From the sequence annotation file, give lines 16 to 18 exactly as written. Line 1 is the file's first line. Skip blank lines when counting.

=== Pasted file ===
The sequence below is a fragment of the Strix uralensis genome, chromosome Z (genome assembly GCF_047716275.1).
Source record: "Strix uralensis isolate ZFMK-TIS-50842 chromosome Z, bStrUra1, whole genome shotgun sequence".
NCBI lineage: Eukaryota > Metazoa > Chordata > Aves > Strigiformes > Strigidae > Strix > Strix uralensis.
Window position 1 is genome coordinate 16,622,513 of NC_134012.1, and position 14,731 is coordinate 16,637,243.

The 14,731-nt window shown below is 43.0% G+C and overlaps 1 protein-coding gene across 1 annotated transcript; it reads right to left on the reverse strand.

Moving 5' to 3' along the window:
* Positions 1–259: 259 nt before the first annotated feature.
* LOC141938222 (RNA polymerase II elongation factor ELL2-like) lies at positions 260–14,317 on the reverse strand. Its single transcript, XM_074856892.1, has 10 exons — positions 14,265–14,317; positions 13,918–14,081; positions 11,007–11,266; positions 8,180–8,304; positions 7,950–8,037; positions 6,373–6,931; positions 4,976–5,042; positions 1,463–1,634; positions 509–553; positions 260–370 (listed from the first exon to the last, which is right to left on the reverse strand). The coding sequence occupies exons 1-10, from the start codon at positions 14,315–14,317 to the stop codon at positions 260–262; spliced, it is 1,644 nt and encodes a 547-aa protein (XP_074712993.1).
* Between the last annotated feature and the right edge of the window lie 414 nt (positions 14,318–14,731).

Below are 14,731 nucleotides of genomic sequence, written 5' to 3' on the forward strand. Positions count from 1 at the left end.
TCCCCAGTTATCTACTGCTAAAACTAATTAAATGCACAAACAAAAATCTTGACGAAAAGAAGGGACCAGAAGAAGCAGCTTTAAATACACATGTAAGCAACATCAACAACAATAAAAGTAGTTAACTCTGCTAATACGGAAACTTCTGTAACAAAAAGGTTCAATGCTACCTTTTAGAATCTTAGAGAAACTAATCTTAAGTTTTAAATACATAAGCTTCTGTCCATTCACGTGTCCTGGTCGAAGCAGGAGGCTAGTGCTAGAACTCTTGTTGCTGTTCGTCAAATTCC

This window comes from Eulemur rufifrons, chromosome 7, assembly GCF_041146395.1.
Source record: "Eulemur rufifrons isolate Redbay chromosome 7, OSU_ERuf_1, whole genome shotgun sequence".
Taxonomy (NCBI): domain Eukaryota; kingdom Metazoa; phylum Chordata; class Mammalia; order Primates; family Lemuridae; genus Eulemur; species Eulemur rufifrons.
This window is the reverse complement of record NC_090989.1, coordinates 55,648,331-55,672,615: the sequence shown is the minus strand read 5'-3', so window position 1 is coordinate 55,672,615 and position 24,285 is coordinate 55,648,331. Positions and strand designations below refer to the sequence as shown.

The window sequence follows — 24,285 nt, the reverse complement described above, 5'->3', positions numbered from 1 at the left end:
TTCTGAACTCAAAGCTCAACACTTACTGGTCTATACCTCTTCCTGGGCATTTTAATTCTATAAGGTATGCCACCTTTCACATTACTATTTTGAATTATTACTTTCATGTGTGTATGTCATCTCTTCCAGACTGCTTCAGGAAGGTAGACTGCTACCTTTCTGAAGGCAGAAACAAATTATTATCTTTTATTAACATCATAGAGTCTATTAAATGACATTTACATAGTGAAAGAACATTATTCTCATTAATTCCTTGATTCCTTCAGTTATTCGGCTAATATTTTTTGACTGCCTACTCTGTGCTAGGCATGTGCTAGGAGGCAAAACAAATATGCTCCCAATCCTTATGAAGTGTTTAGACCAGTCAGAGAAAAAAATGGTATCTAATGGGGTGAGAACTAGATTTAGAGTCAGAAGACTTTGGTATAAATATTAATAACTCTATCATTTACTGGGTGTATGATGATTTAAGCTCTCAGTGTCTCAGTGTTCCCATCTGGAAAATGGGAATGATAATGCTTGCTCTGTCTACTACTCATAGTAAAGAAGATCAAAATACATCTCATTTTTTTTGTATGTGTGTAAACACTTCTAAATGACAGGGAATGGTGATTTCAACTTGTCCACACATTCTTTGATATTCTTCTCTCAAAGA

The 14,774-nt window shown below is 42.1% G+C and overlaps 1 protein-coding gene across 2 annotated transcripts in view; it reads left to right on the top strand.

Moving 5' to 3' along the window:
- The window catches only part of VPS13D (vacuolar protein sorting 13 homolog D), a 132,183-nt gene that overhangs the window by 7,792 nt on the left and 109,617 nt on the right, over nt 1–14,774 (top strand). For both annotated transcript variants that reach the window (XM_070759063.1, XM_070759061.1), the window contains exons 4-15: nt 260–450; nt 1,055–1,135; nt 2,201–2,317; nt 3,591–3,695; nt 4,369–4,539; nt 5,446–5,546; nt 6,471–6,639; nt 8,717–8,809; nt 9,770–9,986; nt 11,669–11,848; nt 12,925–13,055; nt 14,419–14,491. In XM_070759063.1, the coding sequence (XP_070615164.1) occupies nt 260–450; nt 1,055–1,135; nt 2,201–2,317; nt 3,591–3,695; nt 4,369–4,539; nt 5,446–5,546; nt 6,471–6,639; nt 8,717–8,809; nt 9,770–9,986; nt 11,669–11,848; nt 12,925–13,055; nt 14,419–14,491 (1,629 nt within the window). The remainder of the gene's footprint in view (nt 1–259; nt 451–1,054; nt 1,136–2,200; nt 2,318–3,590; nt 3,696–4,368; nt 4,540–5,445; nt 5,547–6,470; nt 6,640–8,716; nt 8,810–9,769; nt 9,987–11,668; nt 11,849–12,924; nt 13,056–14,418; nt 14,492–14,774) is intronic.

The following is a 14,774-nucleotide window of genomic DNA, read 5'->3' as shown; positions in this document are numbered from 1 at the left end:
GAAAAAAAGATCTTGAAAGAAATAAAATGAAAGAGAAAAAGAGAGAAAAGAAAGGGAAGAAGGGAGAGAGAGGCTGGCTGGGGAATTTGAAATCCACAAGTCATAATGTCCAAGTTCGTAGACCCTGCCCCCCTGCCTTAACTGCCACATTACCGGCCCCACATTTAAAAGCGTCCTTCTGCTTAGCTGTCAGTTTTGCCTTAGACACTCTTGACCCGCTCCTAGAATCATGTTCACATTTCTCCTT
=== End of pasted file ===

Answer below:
The window sequence follows — 24,285 nt, the reverse complement described above, 5'->3', positions numbered from 1 at the left end:
TTCTGAACTCAAAGCTCAACACTTACTGGTCTATACCTCTTCCTGGGCATTTTAATTCTATAAGGTATGCCACCTTTCACATTACTATTTTGAATTATTACTTTCATGTGTGTATGTCATCTCTTCCAGACTGCTTCAGGAAGGTAGACTGCTACCTTTCTGAAGGCAGAAACAAATTATTATCTTTTATTAACATCATAGAGTCTATTAAATGACATTTACATAGTGAAAGAACATTATTCTCATTAATTCCTTGATTCCTTCAGTTATTCGGCTAATATTTTTTGACTGCCTACTCTGTGCTAGGCATGTGCTAGGAGGCAAAACAAATATGCTCCCAATCCTTATGAAGTGTTTAGACCAGTCAGAGAAAAAAATGGTATCTAATGGGGTGAGAACTAGATTTAGAGTCAGAAGACTTTGGTATAAATATTAATAACTCTATCATTTACTGGGTGTATGATGATTTAAGCTCTCAGTGTCTCAGTGTTCCCATCTGGAAAATGGGAATGATAATGCTTGCTCTGTCTACTACTCATAGTAAAGAAGATCAAAATACATCTCATTTTTTTTGTATGTGTGTAAACACTTCTAAATGACAGGGAATGGTGATTTCAACTTGTCCACACATTCTTTGATATTCTTCTCTCAAAGA

The 14,774-nt window shown below is 42.1% G+C and overlaps 1 protein-coding gene across 2 annotated transcripts in view; it reads left to right on the top strand.